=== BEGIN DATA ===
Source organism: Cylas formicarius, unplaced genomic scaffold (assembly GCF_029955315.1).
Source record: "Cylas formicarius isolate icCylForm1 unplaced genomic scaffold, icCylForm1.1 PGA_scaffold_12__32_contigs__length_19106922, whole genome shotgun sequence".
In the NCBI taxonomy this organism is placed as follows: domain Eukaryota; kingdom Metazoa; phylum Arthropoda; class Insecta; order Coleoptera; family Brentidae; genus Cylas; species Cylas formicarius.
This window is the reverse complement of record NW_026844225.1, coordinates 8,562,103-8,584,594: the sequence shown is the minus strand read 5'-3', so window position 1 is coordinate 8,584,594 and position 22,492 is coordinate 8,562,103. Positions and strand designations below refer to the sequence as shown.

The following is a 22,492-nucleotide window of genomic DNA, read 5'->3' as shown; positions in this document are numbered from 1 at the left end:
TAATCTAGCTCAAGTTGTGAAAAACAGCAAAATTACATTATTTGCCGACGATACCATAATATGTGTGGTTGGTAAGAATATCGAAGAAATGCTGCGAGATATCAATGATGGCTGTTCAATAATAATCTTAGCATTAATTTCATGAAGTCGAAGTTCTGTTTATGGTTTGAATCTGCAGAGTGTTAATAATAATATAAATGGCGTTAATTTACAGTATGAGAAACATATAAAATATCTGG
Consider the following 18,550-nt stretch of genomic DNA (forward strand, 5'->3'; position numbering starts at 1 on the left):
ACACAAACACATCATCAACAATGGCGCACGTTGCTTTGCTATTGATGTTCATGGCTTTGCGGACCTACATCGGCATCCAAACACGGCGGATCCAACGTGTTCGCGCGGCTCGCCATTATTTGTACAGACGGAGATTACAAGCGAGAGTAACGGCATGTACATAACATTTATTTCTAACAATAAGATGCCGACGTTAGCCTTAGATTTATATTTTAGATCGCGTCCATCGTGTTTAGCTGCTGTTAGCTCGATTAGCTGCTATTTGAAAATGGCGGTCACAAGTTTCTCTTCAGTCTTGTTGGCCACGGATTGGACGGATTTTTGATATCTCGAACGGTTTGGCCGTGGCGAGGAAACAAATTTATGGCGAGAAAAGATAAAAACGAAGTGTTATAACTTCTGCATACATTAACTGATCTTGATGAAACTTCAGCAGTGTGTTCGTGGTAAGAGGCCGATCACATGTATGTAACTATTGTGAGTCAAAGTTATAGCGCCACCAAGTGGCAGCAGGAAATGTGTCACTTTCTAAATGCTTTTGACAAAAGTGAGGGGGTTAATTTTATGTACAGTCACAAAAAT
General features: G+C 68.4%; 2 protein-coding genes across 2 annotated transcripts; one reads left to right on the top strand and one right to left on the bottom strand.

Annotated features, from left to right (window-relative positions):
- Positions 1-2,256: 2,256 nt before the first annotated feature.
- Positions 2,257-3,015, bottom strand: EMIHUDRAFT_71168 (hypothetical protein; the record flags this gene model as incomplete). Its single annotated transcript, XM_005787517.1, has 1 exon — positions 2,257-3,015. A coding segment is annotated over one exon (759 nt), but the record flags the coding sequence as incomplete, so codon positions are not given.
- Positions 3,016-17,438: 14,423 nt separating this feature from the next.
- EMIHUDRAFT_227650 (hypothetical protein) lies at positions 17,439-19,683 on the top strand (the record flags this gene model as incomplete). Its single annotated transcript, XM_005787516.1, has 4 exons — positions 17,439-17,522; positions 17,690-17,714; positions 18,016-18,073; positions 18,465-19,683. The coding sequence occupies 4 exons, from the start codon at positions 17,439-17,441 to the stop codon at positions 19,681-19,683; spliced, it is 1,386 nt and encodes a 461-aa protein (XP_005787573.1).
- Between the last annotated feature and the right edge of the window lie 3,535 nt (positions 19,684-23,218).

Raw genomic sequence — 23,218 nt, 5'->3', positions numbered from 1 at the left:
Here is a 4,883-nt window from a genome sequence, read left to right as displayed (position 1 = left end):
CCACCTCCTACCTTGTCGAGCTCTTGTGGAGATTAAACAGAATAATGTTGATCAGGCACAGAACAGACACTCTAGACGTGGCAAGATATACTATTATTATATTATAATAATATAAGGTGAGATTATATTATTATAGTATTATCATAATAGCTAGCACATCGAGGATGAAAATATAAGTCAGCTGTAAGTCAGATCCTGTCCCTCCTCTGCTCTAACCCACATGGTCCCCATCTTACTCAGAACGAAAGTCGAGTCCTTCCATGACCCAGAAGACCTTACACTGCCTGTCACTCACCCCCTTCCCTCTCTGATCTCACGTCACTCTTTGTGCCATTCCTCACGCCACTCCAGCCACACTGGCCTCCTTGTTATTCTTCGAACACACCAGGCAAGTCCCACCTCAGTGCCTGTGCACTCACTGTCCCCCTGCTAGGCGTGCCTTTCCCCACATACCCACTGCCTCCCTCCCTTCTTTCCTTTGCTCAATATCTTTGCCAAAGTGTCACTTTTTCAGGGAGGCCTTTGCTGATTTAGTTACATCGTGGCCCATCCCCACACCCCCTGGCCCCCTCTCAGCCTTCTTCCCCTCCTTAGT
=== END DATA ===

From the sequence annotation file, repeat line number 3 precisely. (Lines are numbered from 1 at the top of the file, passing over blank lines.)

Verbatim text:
In the NCBI taxonomy this organism is placed as follows: domain Eukaryota; kingdom Metazoa; phylum Arthropoda; class Insecta; order Coleoptera; family Brentidae; genus Cylas; species Cylas formicarius.